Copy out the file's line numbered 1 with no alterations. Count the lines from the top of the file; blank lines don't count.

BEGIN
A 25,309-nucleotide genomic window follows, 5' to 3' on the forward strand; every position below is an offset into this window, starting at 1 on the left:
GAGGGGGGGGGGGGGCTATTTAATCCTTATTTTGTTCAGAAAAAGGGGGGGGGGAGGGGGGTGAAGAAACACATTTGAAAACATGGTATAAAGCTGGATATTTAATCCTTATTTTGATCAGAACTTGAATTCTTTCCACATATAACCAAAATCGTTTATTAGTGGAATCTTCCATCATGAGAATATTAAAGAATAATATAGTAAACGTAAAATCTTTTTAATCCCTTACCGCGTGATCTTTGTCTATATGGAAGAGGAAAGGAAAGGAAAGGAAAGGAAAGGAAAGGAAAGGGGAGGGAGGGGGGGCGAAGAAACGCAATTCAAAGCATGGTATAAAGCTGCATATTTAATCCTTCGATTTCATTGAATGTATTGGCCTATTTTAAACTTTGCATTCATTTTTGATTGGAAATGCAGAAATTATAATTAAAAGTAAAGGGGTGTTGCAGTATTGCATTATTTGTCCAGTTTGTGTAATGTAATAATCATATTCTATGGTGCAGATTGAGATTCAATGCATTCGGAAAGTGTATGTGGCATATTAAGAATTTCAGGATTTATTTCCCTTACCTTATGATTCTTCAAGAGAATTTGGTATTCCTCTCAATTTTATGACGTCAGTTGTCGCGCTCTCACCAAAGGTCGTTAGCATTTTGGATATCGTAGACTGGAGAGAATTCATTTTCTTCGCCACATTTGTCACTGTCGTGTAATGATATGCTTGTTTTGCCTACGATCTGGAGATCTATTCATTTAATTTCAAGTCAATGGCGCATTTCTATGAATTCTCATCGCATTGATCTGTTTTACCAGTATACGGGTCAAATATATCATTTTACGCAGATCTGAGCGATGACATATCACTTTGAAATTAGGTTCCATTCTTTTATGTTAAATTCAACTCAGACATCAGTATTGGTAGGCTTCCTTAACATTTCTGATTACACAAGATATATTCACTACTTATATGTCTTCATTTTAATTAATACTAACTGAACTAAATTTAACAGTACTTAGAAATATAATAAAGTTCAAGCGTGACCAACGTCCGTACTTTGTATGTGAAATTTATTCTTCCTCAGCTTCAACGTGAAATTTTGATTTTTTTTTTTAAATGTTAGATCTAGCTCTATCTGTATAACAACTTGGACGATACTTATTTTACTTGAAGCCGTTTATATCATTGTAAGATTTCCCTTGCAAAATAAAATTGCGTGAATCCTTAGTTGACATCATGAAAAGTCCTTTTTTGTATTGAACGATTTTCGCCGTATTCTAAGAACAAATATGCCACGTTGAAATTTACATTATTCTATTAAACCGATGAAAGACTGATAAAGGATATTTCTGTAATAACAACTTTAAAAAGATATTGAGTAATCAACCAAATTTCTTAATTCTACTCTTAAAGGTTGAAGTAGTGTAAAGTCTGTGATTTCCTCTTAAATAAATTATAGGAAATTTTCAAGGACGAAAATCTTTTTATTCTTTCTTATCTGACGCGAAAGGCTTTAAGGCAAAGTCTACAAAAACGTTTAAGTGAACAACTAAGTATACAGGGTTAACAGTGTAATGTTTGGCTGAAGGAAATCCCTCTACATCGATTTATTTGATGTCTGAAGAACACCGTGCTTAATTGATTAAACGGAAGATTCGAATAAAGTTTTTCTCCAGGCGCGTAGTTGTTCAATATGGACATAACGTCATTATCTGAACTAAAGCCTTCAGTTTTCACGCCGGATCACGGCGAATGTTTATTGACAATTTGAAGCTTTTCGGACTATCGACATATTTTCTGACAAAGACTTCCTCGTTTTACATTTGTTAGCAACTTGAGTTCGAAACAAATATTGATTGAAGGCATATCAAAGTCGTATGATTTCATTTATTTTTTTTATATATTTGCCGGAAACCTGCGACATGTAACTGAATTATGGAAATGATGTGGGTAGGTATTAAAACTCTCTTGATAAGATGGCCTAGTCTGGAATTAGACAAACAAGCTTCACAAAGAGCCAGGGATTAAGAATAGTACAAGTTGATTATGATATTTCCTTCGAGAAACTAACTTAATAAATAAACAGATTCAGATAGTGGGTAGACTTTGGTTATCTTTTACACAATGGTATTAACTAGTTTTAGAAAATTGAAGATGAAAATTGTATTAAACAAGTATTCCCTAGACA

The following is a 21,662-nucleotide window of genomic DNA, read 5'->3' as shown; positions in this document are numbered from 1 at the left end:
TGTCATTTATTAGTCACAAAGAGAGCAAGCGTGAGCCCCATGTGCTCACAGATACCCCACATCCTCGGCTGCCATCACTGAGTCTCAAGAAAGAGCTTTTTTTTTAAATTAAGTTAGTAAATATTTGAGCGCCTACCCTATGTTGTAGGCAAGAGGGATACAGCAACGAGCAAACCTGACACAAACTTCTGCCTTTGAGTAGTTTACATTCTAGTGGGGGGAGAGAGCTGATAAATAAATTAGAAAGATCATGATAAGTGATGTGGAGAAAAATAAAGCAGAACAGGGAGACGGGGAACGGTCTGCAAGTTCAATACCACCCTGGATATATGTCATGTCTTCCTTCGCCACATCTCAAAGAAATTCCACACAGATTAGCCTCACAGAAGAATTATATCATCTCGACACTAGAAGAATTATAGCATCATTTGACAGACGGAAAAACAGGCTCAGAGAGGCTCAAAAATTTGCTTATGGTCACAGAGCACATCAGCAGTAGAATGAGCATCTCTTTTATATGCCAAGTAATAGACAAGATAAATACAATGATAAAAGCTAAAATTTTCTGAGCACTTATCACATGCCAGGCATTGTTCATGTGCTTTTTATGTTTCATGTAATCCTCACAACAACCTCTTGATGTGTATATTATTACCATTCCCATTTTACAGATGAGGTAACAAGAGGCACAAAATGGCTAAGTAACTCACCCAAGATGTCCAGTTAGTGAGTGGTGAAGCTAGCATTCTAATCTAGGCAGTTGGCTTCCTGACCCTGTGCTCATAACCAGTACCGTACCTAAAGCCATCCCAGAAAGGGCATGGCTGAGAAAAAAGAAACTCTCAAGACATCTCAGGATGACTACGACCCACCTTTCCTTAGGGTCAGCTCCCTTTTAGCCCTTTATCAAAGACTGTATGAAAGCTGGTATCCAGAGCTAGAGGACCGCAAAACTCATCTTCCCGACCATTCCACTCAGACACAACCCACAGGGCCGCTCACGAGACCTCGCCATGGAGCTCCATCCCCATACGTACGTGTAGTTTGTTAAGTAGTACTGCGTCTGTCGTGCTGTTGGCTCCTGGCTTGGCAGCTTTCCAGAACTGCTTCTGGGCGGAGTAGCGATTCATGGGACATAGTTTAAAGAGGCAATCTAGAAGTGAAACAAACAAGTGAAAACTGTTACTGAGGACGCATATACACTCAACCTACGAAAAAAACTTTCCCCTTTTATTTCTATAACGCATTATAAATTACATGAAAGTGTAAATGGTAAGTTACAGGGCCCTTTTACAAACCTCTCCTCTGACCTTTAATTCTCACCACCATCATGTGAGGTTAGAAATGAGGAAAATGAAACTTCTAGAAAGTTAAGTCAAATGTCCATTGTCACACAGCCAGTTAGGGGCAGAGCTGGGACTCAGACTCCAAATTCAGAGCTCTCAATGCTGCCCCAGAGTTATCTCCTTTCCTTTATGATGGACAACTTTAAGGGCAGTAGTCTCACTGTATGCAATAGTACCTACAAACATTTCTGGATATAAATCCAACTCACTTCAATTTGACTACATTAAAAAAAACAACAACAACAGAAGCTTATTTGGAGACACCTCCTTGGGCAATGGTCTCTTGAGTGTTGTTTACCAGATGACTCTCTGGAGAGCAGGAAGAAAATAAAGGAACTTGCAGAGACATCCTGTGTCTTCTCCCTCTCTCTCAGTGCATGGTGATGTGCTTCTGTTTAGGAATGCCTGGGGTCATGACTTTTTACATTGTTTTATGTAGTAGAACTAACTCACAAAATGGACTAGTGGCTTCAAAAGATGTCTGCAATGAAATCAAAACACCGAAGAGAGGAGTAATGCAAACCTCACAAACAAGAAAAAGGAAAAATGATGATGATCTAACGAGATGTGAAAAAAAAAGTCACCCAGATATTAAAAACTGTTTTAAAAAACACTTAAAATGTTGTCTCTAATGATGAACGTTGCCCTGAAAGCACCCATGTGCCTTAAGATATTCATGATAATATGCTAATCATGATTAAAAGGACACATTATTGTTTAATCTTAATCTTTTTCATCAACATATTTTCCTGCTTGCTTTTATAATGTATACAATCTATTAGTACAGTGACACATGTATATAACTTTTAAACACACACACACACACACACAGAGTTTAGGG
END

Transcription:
A 25,309-nucleotide genomic window follows, 5' to 3' on the forward strand; every position below is an offset into this window, starting at 1 on the left: